preston-ice-creamFor the joy that ice cream and treats bring to children; for the ability to watch them enjoy such things. For the truth filters that we’re given; for the truth we receive from God Almighty. Thankful that somehow in my wandering I realized God’s ways are good, that he cannot tolerate sin, that he sent his son Jesus to atone for our sin. For the cleansing water of baptism. For the Bible as a complete work of divine literature as a guide for our daily lives. For the Holy Spirit who speaks to us and gives us words.

I’m Jon Harris and I have tasted that the Lord is GOOD!

1 Chronicles 21; 1 Peter 2; Jonah 4; Luke 9

Jars of Clay

 

Young plant - "Ficus" in a broken flower pot
Today’s Reading: 2 Samuel 11; 2 Corinthians 4; Ezekiel 18; Psalms 62–63

I was recently asked about what I do to stay motivated. I offered the stock answers, explaining how I spend time every morning studying and praying. I exercise and eat right (sometimes). I read a lot and am careful of how much sleep I get. Sounds like a 10-step plan, doesn’t it. In fact, you could get similar advice from any self-help book ever written. Don’t get me wrong, there is some truth in those answers. The problem with them is that they don’t get to the Truth.

The Truth is that no matter how much you exercise, eat right or study and pray, you are going to have hard days. Maybe not only days, but weeks, months and years! Our lives are, in fact, fragile. In every moment, we are vulnerable physically and mentally to the forces of nature, illness, economics, character assassination, and defamation. The Apostle Paul calls us “jars of clay.” It is a fitting metaphor. You see, anything made of clay is rigid and strong enough to contain precious things. Even so, it is brittle and fragile. It reminds me of our clay flower pots.  When that clay pot makes sharp contact with the corner of your table or the wind blows it over onto your concrete patio, watch out! We encounter these same dangers in our everyday lives. So, if we are so fragile, how is it that we are to live fearlessly?   How will we stay motivated to press on?

The answer those questions lie in your “big why.” I learned about this from the founder of Keller Williams Realty, Gary Keller. He writes, “The Big Why is about having a purpose, a mission, or a need, that in turn gives you focus. High achievers always have a Big Why powering their actions.” This statement is spot on. In fact, we can look throughout history and see where many people put their very lives on the line to achieve their singular purpose. To illustrate this further, I could cite men like Abraham Lincoln and Martin Luther King. No person stands out to me more than the Apostle Paul. He endured one painful day after another. Amazingly, Paul didn’t just endure the suffering of his life he thrived in it. So, how did Paul stay motivated? Simple, he had a really big why.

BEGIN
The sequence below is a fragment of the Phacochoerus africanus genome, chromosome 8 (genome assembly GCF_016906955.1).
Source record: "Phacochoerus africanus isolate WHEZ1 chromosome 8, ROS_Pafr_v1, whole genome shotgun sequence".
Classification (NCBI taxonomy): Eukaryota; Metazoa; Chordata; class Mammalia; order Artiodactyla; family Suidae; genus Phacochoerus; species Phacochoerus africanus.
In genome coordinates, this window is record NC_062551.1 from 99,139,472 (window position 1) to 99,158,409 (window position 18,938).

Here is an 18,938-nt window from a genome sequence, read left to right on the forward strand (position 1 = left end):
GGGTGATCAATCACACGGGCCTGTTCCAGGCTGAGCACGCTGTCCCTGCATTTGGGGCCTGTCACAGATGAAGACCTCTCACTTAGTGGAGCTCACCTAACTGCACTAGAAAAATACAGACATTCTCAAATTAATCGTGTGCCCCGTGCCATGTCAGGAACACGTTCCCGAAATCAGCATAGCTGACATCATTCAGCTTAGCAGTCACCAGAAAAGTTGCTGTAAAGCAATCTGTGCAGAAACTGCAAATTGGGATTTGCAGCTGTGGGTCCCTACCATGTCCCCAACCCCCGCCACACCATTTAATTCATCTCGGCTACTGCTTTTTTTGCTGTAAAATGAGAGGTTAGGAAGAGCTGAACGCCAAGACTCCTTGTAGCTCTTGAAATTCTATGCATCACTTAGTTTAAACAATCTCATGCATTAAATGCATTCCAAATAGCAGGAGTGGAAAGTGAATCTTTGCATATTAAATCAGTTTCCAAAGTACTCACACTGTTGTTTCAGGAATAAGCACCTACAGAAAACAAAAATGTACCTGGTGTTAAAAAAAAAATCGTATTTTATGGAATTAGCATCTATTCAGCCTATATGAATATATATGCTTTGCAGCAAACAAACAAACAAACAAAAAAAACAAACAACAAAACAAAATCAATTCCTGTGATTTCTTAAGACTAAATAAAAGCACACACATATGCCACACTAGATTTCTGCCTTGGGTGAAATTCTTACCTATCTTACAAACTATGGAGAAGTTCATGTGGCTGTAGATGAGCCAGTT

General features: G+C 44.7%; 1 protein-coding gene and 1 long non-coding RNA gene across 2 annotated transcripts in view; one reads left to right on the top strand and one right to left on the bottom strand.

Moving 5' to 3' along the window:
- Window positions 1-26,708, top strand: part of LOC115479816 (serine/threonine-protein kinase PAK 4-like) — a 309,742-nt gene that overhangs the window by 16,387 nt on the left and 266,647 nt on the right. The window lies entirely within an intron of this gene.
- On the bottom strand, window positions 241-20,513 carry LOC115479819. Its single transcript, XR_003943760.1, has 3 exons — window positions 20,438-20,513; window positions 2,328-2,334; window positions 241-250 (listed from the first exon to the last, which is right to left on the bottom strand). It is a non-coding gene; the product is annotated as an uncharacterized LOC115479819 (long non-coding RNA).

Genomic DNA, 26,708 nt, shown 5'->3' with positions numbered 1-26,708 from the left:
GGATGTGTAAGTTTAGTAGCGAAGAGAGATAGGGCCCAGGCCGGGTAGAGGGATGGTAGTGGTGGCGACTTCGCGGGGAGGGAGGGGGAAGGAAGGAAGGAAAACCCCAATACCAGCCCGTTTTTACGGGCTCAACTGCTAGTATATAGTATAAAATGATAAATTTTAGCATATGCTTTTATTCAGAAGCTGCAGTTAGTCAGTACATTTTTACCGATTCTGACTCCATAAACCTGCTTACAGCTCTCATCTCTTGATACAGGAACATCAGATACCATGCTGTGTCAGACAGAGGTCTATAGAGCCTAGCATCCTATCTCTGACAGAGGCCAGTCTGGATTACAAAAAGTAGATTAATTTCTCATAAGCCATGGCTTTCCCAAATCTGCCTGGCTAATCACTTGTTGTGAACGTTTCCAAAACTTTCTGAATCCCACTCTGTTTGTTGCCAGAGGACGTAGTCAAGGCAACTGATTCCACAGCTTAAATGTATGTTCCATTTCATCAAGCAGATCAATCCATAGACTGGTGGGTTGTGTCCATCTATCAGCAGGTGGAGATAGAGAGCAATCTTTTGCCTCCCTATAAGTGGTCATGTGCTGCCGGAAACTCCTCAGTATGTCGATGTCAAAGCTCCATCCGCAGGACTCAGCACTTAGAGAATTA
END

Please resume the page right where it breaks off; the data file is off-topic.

as God’s grace reaches more and more people, there will be great thanksgiving, and God will receive more and more glory. (2 Corinthians 4:15, NLT)

That’s it! Paul was so enamored with God that he became laser focused on Him. His sole purpose, his Big Why, in this life was to “reach more and more people so that there would be great thanksgiving and God would receive more and more glory.” Wow! I am immediately and deeply humbled by the purity and righteousness of Paul’s motives. Truly, I want to be “sold out” like that. I want to be fully aware that the dangers to my “earthen vessel” are nothing. As Paul says, “our present troubles are small and will not last very long.” (2 Corinthians 4:17, NLT) That mindset is only possible when we “fix our gaze on things that cannot be seen.” (2 Corinthians 4:18, NLT). When we do, God will remove the cares of our temporary, earthly minds and bodies, replacing them with His “surpassing power,” (2 Corinthians 4:7, ESV) which becomes our motivation. What is your Big Why?

Works Cited:
Keller, Gary; Jenks, Dave; Jay Papasan; Gary Keller; Dave Jenks; Jay Papasan (2004-03-11). The Millionaire Real Estate Agent (Kindle Location 1163). McGraw-Hill. Kindle Edition.

ACTS

Joshua 10; Psalms 142–143; Jeremiah 4; Matthew 18

Several years ago I had the life-changing honor and privilege to participate in a study called Discipleship Essentials, written by Greg Ogden. One of the many takeaways from that study was on a model for prayer (keyword “model”, not a “mandate” as there are many ways to pray) using what is referred to as an acrostic to help teach us to pray. The model is ACTS; Adoration, Confession, Thanksgiving, Supplication. ACTS invigorated my prayer life over the years and has served as a reminder to make confession a regular part of prayer as it is often very tempting to skip right to the “bless me” or “save me” part.

The ACTS pattern popped out at me today through Psalm 143. Here’s how I saw it and a good example for our own prayer lives.

Adoration: In verse one, David opens up by addressing God as Lord; his ruler, humbling himself before him and asking him to listen. I read this as “You are God and I am not”; it sets the record straight. David specifically expresses adoration through referencing God as faithful and righteous.

Hear my prayer, O Lord;
    give ear to my pleas for mercy!
    In your faithfulness answer me, in your righteousness! (Psalm 143:1)

Confession: David is acknowledging that he is a sinner. We all are. No one living is righteous before him. It is very tempting to skip over this part of prayer because we all have sins and it hurts to confess, however God already knows our sins. Confession is telling God what he already knows. When I get to the confession part and nothing is immediately there to confess, I ask God to reveal my sins that I’ve forgotten or suppressed… and the floodgates open… talk about an answer to prayer…

Enter not into judgment with your servant,
   for no one living is righteous before you. (Psalm 143:2)

Thanksgiving: Reflecting on what God has done and expressing gratitude.

I remember the days of old;
  I meditate on all that you have done;
  I ponder the work of your hands. (Psalm 143:5)

Supplication: Asking God to meet your needs and the needs of others. In Psalm 143:7-12, David asks:

  1. For the Lord to answer him quickly.
  2. For God to not hide his face from him (or for God to be near and present).
  3. To hear of God’s steadfast love.
  4. For direction; the way he should go.
  5. For deliverance from his enemies; to be within God’s refuge.
  6. To be taught to do God’s will.
  7. To be led by the Spirit.
  8. For his life to be preserved for God’s glory.
  9. For his soul to be brought out of trouble (again, deliverance).

And finally David has faith that God will answer his prayer; that in His love he will cut off his enemies and destroy the adversaries of his soul. As we worship our God through prayer, we can trust he will take over; we should be faithful because he is faithful.